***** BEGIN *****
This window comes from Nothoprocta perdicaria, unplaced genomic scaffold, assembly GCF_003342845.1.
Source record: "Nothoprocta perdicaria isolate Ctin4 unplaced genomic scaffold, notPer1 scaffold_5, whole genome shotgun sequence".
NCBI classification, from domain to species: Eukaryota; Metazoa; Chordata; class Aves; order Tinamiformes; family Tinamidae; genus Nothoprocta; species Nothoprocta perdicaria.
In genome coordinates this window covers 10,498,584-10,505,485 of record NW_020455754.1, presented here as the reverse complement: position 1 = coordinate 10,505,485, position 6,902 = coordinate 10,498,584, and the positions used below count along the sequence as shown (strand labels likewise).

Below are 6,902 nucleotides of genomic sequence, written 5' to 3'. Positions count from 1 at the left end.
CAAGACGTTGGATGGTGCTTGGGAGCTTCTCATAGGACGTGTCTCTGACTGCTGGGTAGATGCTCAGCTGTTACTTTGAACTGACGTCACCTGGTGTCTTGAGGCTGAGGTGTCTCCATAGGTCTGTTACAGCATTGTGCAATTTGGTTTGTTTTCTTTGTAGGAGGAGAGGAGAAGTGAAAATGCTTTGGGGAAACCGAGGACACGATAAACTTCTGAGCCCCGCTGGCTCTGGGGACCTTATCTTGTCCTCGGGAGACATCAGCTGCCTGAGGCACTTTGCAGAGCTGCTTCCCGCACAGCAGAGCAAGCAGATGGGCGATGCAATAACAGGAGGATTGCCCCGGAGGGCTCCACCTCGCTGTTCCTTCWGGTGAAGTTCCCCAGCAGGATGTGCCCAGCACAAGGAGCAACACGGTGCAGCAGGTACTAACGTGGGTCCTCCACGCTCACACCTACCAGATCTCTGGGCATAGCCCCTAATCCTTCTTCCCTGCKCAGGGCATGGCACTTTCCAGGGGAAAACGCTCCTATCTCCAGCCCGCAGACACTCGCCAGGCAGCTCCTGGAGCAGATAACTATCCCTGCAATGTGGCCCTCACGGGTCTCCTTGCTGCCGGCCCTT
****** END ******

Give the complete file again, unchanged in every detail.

This window comes from Nothoprocta perdicaria, unplaced genomic scaffold, assembly GCF_003342845.1.
Source record: "Nothoprocta perdicaria isolate Ctin4 unplaced genomic scaffold, notPer1 scaffold_5, whole genome shotgun sequence".
NCBI classification, from domain to species: Eukaryota; Metazoa; Chordata; class Aves; order Tinamiformes; family Tinamidae; genus Nothoprocta; species Nothoprocta perdicaria.
In genome coordinates this window covers 10,498,584-10,505,485 of record NW_020455754.1, presented here as the reverse complement: position 1 = coordinate 10,505,485, position 6,902 = coordinate 10,498,584, and the positions used below count along the sequence as shown (strand labels likewise).

Below are 6,902 nucleotides of genomic sequence, written 5' to 3'. Positions count from 1 at the left end.
CAAGACGTTGGATGGTGCTTGGGAGCTTCTCATAGGACGTGTCTCTGACTGCTGGGTAGATGCTCAGCTGTTACTTTGAACTGACGTCACCTGGTGTCTTGAGGCTGAGGTGTCTCCATAGGTCTGTTACAGCATTGTGCAATTTGGTTTGTTTTCTTTGTAGGAGGAGAGGAGAAGTGAAAATGCTTTGGGGAAACCGAGGACACGATAAACTTCTGAGCCCCGCTGGCTCTGGGGACCTTATCTTGTCCTCGGGAGACATCAGCTGCCTGAGGCACTTTGCAGAGCTGCTTCCCGCACAGCAGAGCAAGCAGATGGGCGATGCAATAACAGGAGGATTGCCCCGGAGGGCTCCACCTCGCTGTTCCTTCWGGTGAAGTTCCCCAGCAGGATGTGCCCAGCACAAGGAGCAACACGGTGCAGCAGGTACTAACGTGGGTCCTCCACGCTCACACCTACCAGATCTCTGGGCATAGCCCCTAATCCTTCTTCCCTGCKCAGGGCATGGCACTTTCCAGGGGAAAACGCTCCTATCTCCAGCCCGCAGACACTCGCCAGGCAGCTCCTGGAGCAGATAACTATCCCTGCAATGTGGCCCTCACGGGTCTCCTTGCTGCCGGCCCTT